Many larger medical institutions, as well as cancer institutes, now support cancer genetics programs. In the United States, the below actively conduct LFS research and care for LFS patients:
Children’s Hospital of Philadelphia (Philadelphia, PA) http://www.chop.edu/centers-programs/hereditary-cancer-predisposition-program
Dana-Farber Cancer Institute (Boston, MA) http://www.dana-farber.org/Adult-Care/Treatment-and-Support/Treatment-Centers-and-Clinical-Services/Cancer-Genetics-and-Prevention-Program.aspx
Huntsman Cancer Institute (Salt Lake City, Utah) http://healthcare.utah.edu/huntsmancancerinstitute/research/labs/schiffman/
City of Hope National Medical Center (Duarte, CA) https://www.cityofhope.org/research/beckman-research-institute/research-departments-and-divisions/population-sciences/clinical-cancer-genetics
MD Anderson Cancer Center (Houston, TX) https://www.mdanderson.org/research/departments-labs-institutes/programs-centers/li-fraumeni-study-group.html
Memorial Sloan Kettering Cancer Center (New York, NY) https://www.mskcc.org/cancer-care/risk-assessment-screening/hereditary-genetics
International centers for LFS research include:
Peter MacCallum Cancer Center (Victoria, Australia) https://www.petermac.org/research/clinical-research-trials/clinical-research/familial-cancer-research-centre
A. C. Camargo Cancer Center (Sao Paulo, Brazil)
Hospital for Sick Children (Toronto, Canada) http://www.sickkids.ca/cancergeneticsprogram/
Manchester Centre for Genomic Medicine (Manchester, England) http://www.mangen.co.uk/index.php
Medizinische Hochschule Hannover (Hannover, Germany)
Please reference the LFS Association website for additional medical resources: https://www.lfsassociation.org/medical-resources/resources/
Drucker H, Zelley K, McGee R, et al. Genetic counselor recommendations for cancer predisposition evaluation and surveillance in the pediatric oncology patient. CCR Pediatric Oncology Series. July 14, 2017. https://www.lfsassociation.org/genetic-counselor-recommendations-for-cancer-predisposition-evaluation-and-surveillance-in-the-pediatric-oncology-patient/
Kratz CP, Achatz MI, Brugieres L, et al. Cancer screening recommendations for individuals with Li-Fraumeni syndrome. Clin Cancer Res. 2017;June; 23(11):38-45. https://www.lfsassociation.org/wp-content/uploads/2017/06/e38.full_.pdf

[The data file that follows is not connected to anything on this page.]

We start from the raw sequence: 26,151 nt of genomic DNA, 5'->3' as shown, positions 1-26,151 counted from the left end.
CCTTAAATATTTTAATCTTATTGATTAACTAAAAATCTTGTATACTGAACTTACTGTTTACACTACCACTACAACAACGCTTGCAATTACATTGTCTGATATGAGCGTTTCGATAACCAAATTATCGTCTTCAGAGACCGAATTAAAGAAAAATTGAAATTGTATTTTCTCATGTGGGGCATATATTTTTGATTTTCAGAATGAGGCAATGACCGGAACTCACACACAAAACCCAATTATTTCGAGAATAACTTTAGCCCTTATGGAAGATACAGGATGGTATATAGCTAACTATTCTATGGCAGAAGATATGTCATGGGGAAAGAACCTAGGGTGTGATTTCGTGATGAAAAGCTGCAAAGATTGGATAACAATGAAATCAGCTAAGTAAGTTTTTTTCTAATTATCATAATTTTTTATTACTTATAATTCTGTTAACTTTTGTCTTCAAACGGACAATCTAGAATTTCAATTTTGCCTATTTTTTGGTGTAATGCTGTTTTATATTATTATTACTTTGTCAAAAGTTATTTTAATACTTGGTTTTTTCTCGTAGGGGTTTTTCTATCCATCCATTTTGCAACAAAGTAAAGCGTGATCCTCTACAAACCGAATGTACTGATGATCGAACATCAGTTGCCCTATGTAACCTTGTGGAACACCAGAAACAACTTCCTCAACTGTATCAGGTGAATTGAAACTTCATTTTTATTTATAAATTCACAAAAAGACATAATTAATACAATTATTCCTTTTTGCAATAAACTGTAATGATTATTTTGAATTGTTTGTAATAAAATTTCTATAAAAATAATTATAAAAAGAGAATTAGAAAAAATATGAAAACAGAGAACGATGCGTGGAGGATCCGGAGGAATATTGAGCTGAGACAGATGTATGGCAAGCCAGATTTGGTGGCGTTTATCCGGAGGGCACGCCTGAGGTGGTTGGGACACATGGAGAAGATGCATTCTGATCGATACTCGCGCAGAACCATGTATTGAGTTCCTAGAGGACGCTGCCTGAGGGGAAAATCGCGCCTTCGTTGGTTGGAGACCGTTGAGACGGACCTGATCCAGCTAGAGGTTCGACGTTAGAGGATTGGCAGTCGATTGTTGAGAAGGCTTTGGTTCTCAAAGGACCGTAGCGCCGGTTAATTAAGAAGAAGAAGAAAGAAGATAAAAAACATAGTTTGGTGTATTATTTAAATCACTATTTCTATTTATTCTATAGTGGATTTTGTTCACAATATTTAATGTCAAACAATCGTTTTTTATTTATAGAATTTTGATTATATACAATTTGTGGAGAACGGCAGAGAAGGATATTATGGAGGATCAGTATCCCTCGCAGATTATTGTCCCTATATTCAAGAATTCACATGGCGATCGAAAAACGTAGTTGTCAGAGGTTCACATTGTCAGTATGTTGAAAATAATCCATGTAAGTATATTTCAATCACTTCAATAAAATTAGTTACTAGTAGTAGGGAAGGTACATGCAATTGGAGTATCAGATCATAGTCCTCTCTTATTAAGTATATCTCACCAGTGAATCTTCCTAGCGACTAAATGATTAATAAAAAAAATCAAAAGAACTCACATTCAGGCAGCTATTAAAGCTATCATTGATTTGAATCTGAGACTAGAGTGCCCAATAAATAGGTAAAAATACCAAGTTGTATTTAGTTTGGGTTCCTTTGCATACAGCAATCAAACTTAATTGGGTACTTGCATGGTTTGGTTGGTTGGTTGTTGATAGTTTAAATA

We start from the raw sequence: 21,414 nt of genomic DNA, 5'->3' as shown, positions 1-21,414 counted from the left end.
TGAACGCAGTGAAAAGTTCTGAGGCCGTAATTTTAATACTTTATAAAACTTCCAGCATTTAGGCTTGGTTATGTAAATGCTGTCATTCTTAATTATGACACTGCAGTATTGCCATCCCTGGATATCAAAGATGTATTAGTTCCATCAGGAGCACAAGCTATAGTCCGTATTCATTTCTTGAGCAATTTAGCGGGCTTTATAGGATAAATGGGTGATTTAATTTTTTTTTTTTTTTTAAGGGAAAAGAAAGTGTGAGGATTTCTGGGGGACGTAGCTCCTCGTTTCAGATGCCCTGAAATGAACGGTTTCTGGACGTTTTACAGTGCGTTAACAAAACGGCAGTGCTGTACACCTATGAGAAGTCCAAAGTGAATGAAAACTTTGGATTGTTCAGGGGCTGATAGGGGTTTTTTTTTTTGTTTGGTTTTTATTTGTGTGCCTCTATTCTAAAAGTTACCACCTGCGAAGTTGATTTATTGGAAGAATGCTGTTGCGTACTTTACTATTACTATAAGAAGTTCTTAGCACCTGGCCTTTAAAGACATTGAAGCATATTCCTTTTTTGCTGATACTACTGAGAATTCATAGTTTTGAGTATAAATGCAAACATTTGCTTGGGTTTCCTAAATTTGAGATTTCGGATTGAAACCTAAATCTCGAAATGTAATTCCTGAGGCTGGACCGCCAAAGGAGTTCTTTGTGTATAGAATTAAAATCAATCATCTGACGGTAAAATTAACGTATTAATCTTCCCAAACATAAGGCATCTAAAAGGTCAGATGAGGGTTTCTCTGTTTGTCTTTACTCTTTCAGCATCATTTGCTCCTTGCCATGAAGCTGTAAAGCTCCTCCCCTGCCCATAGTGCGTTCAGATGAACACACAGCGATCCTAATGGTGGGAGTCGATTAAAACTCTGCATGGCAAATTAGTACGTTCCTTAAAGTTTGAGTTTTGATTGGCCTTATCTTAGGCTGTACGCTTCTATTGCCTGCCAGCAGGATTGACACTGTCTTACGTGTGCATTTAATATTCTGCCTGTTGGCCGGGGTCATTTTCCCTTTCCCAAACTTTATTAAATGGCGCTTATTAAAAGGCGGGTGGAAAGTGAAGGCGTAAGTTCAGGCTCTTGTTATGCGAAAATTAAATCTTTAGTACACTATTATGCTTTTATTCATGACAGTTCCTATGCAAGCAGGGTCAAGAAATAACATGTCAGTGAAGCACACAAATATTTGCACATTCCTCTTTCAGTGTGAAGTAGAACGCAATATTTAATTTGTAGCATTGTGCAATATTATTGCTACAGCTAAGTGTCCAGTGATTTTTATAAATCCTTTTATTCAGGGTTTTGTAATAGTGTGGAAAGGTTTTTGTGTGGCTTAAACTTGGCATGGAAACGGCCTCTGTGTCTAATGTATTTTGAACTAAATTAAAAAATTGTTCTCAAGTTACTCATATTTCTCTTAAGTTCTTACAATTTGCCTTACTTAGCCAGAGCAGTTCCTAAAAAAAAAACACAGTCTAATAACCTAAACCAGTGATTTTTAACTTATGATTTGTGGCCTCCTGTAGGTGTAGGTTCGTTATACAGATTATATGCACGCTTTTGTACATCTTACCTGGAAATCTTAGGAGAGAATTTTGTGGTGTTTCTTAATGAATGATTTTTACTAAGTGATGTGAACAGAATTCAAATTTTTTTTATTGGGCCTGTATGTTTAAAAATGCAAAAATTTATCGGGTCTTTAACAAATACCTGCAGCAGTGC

Malkin D, Garber JE, Strong L, et al. The cancer predisposition revolution – How was the inherited basis of cancer foreshadowed? Science. 2016;352;6289:1052-1053. http://www.lfsassociation.org/the-cancer-predisposition-revolution/
Li-Fraumeni Syndrome. American Society of Clinical Oncology. 12/2016. http://www.cancer.net/cancer-types/li-fraumeni-syndrome
National Institutes of Health, National Cancer Institute, Division of Cancer Epidemiology and Genetics: Li-Fraumeni Syndrome Study. 2016. https://lfs.cancer.gov/
How a Hereditary Multicancer Syndrome was Discovered. National Cancer Institute, Division of Cancer Epidemiology and Genetic’s Linkage newsletter. December 2012. https://dceg.cancer.gov/news-events/linkage-newsletter/2012-12/research-publications/hereditary-multicancer-syndrome
Palmero EI, Schüler-Faccini L, Caleffi M, Achatz MIW, et al. Detection of R337H, a germline TP53 mutation predisposing to multiple cancers, in asymptomatic women participating in a breast cancer screening program in Southern Brazil. Cancer Letters. 2008;261;1:21-25. https://www.ncbi.nlm.nih.gov/pubmed/18248785
Pearson ADJ, Craft AW, Ratcliffe JM, et al. Two families with the Li-Fraumeni cancer family syndrome. J Medical Genetics. 1982;19:362-365. https://www.ncbi.nlm.nih.gov/pmc/articles/PMC1048922/
Li FP and Fraumeni JF Jr. Soft-tissue sarcomas, breast cancer, and other neoplasms – a familial syndrome? Ann Intern Med. 1969;Oct; 71(4):747-52.
Li FP and Fraumeni JF Jr. Rhabdomysosarcoma in children: epidemiologic study and identification of a familial cancer syndrome. J Natl Cancer Institute.1969; Dec;43(6):1365-73.